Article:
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The mysterious history of the Mamluk carpets that dazzled the Mediterranean

Everyone knows of Persian carpets, but despite their fascinating designs, experts are still unsure about the origins of the Mamluk style
The Bardini-Pisa-Cini Mamluk carpet, famed for its design and near-perfect execution (Supplied/Christie's)
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Persian carpets are renowned around the world for their quality and intricate designs. However, they are not the only antique carpets from the Middle East that became famous for their exceptional qualities. From the second half of the 15th century, numerous carpets of unparalleled beauty and various designs started appearing in prominent cities around the Mediterranean basin. 

The carpets featured vibrant colours and were produced with near-perfect execution. One outstanding feature was that their wool was spun in an S-shape, rather than the traditional Z-shape, which was common at the time. 

The carpets soon began to crop up from Granada, in the seat of the Nasrid Sultanate in a vanishing Al-Andalus, all the way to Jerusalem, including Florence and the Vatican.

For centuries, debate has swirled around the origins of these carpets, which were markedly different to the already well-known Persian or Turkish-Ottoman designs. Only in recent years have scholars managed to trace their origins - to Cairo, under the reign of the Mamluk Sultan Qaitbay (1468–1496), a great patron of the arts.  

“When carpet studies began in the late 19th century, [the carpets] were all called Persian. And only in a later period it became possible to distinguish between Persian, Turkish and [those of] other provenances,” says Alberto Boralevi, a well-known antique carpet dealer, from a family business active in Venice and Florence for a century.

“For the Mamluk [ones], the correct attribution to Egypt and Cairo was more difficult,” he notes.

“Scholars noticed that in western archive documents, several oriental carpets were often called Cairen: Kairene in German, Cairino in Italian, Cagiarino in Venetian. But nobody was able to find out which [ones] they were.”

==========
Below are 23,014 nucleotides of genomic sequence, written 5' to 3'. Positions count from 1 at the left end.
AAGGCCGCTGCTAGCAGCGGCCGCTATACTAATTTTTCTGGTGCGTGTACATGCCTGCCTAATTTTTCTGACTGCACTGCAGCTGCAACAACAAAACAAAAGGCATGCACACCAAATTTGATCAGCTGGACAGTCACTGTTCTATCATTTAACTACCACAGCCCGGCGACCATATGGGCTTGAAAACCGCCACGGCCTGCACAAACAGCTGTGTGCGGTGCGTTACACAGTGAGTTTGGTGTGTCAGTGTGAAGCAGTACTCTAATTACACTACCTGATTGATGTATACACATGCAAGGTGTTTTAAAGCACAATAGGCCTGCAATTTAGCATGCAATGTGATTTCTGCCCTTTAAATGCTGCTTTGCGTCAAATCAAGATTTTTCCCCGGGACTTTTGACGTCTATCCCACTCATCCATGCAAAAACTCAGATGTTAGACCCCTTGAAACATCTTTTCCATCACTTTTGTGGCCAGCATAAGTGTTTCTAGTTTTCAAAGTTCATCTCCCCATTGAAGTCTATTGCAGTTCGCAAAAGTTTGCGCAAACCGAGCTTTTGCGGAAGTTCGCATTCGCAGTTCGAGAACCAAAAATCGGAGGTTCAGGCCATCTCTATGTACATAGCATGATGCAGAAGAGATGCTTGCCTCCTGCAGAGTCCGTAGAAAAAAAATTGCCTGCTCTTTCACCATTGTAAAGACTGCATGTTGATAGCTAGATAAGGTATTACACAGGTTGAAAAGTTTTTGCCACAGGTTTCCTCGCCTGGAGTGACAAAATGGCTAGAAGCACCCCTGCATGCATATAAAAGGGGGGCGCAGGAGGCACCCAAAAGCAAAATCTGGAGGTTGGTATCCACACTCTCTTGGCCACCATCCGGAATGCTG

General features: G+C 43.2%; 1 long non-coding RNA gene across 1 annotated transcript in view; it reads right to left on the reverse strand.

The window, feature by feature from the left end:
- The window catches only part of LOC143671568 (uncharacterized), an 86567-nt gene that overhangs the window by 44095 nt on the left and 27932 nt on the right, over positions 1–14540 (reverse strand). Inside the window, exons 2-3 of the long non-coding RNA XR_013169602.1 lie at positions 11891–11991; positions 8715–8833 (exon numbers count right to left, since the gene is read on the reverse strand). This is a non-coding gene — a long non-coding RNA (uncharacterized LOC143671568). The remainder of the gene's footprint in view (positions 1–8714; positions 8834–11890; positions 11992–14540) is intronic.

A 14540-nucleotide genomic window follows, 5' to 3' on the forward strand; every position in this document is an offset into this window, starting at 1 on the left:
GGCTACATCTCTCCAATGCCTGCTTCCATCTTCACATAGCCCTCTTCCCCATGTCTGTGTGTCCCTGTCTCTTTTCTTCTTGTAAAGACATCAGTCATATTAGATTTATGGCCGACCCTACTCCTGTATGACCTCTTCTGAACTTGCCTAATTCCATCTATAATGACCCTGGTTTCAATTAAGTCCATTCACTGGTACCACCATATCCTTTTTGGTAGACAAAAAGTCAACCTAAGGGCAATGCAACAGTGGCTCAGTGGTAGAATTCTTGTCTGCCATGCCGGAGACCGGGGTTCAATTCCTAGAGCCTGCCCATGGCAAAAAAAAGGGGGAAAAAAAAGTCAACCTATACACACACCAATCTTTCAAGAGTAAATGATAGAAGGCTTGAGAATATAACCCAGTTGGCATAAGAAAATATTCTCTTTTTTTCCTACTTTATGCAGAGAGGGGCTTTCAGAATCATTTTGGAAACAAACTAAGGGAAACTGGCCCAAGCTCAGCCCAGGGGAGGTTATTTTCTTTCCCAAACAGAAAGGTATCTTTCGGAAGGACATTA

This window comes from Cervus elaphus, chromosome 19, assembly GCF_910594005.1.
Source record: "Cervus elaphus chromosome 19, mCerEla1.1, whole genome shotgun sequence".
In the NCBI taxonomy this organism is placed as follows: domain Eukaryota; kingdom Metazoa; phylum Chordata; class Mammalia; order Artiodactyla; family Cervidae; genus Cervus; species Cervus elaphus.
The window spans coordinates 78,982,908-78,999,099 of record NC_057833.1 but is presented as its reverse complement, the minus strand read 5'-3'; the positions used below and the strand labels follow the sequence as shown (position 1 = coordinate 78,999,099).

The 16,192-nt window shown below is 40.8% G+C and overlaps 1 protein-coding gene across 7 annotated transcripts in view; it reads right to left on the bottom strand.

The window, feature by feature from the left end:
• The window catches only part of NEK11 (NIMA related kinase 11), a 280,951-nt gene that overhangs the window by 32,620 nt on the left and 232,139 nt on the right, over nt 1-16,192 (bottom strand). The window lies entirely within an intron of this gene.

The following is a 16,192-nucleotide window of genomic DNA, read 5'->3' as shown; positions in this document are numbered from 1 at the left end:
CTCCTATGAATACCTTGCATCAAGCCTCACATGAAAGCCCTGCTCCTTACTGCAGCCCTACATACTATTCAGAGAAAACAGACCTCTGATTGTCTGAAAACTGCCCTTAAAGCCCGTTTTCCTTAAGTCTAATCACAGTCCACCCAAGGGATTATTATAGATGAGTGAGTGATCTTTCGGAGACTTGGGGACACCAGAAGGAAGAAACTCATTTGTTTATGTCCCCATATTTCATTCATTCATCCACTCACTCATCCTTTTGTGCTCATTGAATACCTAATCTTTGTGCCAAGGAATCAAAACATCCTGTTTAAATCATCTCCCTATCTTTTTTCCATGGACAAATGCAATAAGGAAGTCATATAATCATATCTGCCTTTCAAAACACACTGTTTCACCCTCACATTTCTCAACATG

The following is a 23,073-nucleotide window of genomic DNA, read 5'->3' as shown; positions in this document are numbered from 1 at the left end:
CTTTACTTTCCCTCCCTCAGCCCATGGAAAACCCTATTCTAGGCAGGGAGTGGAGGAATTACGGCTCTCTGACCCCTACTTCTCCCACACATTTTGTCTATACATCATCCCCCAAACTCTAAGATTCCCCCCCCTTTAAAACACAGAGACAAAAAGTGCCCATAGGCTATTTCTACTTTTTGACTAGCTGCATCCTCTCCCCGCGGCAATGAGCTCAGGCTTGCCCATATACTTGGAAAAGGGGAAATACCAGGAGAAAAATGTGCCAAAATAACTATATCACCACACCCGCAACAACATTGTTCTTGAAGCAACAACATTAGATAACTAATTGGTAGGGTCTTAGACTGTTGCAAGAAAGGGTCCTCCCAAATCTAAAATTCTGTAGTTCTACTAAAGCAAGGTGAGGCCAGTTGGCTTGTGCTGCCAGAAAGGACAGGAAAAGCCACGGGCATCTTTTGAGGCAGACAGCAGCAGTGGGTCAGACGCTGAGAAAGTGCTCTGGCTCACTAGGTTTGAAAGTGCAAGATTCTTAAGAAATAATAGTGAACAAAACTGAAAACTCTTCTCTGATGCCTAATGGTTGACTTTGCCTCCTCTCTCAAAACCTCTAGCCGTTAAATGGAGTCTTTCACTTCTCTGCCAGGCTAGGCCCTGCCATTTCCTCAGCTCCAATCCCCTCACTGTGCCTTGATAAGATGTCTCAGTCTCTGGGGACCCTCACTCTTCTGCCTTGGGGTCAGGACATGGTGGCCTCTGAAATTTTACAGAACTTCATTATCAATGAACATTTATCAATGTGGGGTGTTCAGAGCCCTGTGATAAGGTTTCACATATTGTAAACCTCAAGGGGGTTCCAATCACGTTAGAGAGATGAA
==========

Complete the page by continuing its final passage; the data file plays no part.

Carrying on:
The reconstruction of a Mamluk carpet at the Bardini museum in Florence (Supplied/Hali Magazine)

The key, Boralevi says, remained hidden in the S-shape used for spinning the wool. “This peculiarity, that is found also in other Egyptian weaving, like for instance the Coptic tapestries, led people to think that that group was coming from Egypt,” he says. “[And] it was only in 1983, when I found in Palazzo Pitti in Florence a large Mamluk carpet described since 1570 in the Medici archives as Cairino, that it was possible to associate that term to a specific example.”

Elite trade connection 

Despite being traced back to Cairo, many questions still remain about these Mamluk carpets, including where and how exactly they were produced.

Stories suggest that it was the sultan who aspired to develop a cutting-edge industry in Egypt that would command the admiration of the world - and briefly succeeded. Others suggest that, in addition to this, it was the tastes and ambitions of the elites in the Mediterranean basin who inspired the industry. 

“There were connections between very elite purchasers of luxury goods and the industry producing them. [Sultan] Qaitbay was aware of it himself, and the people who formed his new carpet industry were aiming for this kind of market,” Rosamond Mack, author of the book Bazaar to Piazza: Islamic Trade and Italian Art, 1300-1600 tells Middle East Eye.

“This was certainly a very sophisticated, ambitious project to hit this market.”

Despite advances in the study of these Mamluk carpets, their emergence and production in Cairo remain largely a mystery. One of the biggest enigmas is that there is no known clear tradition that existed prior to this industry in Egypt - so as far as we know, these exceptional pieces appeared almost out of nowhere.